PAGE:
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Japan

— Good Thinking

Gizmag checks out Survival Capsules' tsunami survival pods

By - May 22, 2014 16 Pictures
The 2011 Tohoku earthquake and the tsunami that followed count as one of the worst disasters of the 21st century. When it struck off the southern coast of Japan with a force of magnitude 9, it was the most powerful ever to hit Japan, and the tsunami with a maximum height of 40.5 m (133 ft) resulted in 15,885 deaths, 6,148 injured, and 2,623 people missing. In anticipation of a similar disaster, Survival Capsules LCC of Mukilteo, Washington has developed a steel and aircraft-grade aluminum sphere designed to protect against both fire and flood. Gizmag paid a visit to the company to learn more about it. Read More
— Space

Could a space-based solar farm become a reality by 2040?

By - May 13, 2014 2 Pictures
Space-based solar power seems like an idea from a Star Trek script, but given the uncertain future of its power generation industry, Japan stands to gain as much as anyone by exploring this potential source of renewable energy. The disaster at Fukushima, limited access to fossil fuels and advances in technology has, at least in the eyes of the Japan Aerospace Exploration Agency (JAXA), added further weight to the notion of a space-based solar power system. The agency is developing a complex roadmap involving a 1 GW extraterrestrial solar farm, a microwave beam and a man-made island in the Tokyo harbor which could be used collect solar energy in space and supply power to Earth by 2040. Read More
— Good Thinking

Tajima Motor Company to produce floating tsunami shelter

By - April 27, 2014 11 Pictures
The events of March 11, 2011 are still very much in the minds of the Japanese people and it's no surprise that we've seen a number of tsunami safety pod designs emerge in the years since. This example from the Tajima Motor Company, the Tsunami Floating Shelter SAFE+, aims to provide a last resort option for emergency workers who have left it too late to escape. The company plans to produce 1000 units in 2014, with the aim of doubling that to 2000 in 2015. Read More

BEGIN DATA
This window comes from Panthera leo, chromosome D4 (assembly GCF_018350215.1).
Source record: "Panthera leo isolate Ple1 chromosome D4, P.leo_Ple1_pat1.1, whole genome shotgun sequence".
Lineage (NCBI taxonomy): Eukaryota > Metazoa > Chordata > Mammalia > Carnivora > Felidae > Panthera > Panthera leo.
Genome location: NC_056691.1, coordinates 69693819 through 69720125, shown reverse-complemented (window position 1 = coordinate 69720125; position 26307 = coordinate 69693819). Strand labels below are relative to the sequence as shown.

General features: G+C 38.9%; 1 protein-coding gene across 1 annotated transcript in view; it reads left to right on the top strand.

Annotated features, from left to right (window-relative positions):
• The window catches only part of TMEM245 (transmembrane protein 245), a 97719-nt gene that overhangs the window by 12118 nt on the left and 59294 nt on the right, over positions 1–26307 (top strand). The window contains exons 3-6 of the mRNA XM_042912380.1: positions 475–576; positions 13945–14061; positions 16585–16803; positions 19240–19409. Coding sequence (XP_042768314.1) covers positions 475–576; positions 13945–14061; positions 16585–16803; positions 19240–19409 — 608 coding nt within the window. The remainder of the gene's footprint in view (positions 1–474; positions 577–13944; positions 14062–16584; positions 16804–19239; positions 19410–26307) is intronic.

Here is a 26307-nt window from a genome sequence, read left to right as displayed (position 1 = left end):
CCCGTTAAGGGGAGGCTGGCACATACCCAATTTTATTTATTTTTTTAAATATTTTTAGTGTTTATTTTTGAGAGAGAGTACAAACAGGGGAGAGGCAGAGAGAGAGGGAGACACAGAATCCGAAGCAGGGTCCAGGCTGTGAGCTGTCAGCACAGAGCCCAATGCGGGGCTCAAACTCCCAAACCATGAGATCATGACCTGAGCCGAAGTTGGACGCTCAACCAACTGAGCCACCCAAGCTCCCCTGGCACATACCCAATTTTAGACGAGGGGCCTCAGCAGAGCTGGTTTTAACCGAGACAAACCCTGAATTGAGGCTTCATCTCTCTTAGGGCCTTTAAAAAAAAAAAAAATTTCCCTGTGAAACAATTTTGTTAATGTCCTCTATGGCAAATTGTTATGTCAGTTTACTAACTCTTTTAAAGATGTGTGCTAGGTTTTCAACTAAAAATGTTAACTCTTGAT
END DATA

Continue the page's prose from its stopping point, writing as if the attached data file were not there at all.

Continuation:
— Motorcycles

In pictures: 41st Tokyo Motorcycle Show 2014

By - April 17, 2014 63 Pictures
Held at the end of March each year, the annual Tokyo Motorcycle show is a "hands on handlebars and bums on saddles" kind of event which, as well as being a world showcase for the latest innovations from local manufacturers, aims to function as a shop window and proving ground for the millions of motorcyclists in Japan. So while Honda's 750cc NM4 Vultus was the star of the show, there were plenty of other new and interesting machines for crowds to get astride and even ride. Here's a look at some of the highlights. Read More
— Health and Wellbeing

Panasonic's robotic bed/wheelchair first to earn global safety certification

By - April 15, 2014 9 Pictures
There's a lot of talk about Japan's rapidly aging society, and how it is expected to literally place a heavy burden on the island nation's caregivers. Among the many projected problems is a smaller pool of health care workers amidst a growing tide of elderly who require around-the-clock care. With that kind of workload, nurses are more likely to injure themselves or their patients when lifting them into and out of bed. Various solutions are in the works, such as a giant lifting robot that looks like a teddy bear, but few are as practical as Panasonic's Resyone robotic bed. It recently became the first to be certified ISO13482 compliant, the new global safety standard for service robots. Read More
— Computers

Fujitsu gives speech synthesis a realism boost

By - April 6, 2014 3 Pictures
Speech synthesis has come a long way from the days when computers sounded like a Dalek with a cleft palate, but there’s still a lot of room for improvement. Fujitsu Laboratories Ltd. in Kawasaki, Japan are working to move computers away from sounding monotone or perpetually distracted by developing a new speech synthesis system that can quickly produce high quality voices that can be tailored to suit individual environments and circumstances. Read More
— Architecture

How small is too small? Japanese home is just 3 meters wide

By - April 1, 2014 22 Pictures
When designing a small home for a family, it's only possible to downsize so much. One might fairly guess that a house with a total width of 3 meters (10 ft) would be pushing things too far, but Imai House, by architectural firm Katsutoshi Sasaki and Associates, offers a good argument to the contrary. The home is also an example of how apparently too-small inner-city plots can be put to good use. Read More
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